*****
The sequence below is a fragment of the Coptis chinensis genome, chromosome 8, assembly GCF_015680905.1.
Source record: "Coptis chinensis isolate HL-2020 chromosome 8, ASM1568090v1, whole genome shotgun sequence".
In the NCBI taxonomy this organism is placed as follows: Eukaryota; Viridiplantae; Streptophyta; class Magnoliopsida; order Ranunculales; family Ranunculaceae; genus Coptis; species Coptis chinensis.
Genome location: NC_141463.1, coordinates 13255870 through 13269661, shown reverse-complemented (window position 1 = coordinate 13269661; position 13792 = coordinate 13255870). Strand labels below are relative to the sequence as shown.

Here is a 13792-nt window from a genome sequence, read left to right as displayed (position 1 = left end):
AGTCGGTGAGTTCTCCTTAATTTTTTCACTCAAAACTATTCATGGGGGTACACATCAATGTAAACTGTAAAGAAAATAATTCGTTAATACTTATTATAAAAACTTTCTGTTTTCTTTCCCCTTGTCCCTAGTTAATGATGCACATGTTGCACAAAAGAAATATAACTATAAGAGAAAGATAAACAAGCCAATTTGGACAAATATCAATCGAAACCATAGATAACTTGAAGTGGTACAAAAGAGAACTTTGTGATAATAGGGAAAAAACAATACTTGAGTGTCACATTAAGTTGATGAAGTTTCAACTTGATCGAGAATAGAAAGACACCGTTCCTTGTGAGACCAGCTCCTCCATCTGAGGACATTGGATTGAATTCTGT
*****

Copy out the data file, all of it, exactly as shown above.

The sequence below is a fragment of the Coptis chinensis genome, chromosome 8, assembly GCF_015680905.1.
Source record: "Coptis chinensis isolate HL-2020 chromosome 8, ASM1568090v1, whole genome shotgun sequence".
In the NCBI taxonomy this organism is placed as follows: Eukaryota; Viridiplantae; Streptophyta; class Magnoliopsida; order Ranunculales; family Ranunculaceae; genus Coptis; species Coptis chinensis.
Genome location: NC_141463.1, coordinates 13255870 through 13269661, shown reverse-complemented (window position 1 = coordinate 13269661; position 13792 = coordinate 13255870). Strand labels below are relative to the sequence as shown.

Here is a 13792-nt window from a genome sequence, read left to right as displayed (position 1 = left end):
AGTCGGTGAGTTCTCCTTAATTTTTTCACTCAAAACTATTCATGGGGGTACACATCAATGTAAACTGTAAAGAAAATAATTCGTTAATACTTATTATAAAAACTTTCTGTTTTCTTTCCCCTTGTCCCTAGTTAATGATGCACATGTTGCACAAAAGAAATATAACTATAAGAGAAAGATAAACAAGCCAATTTGGACAAATATCAATCGAAACCATAGATAACTTGAAGTGGTACAAAAGAGAACTTTGTGATAATAGGGAAAAAACAATACTTGAGTGTCACATTAAGTTGATGAAGTTTCAACTTGATCGAGAATAGAAAGACACCGTTCCTTGTGAGACCAGCTCCTCCATCTGAGGACATTGGATTGAATTCTGT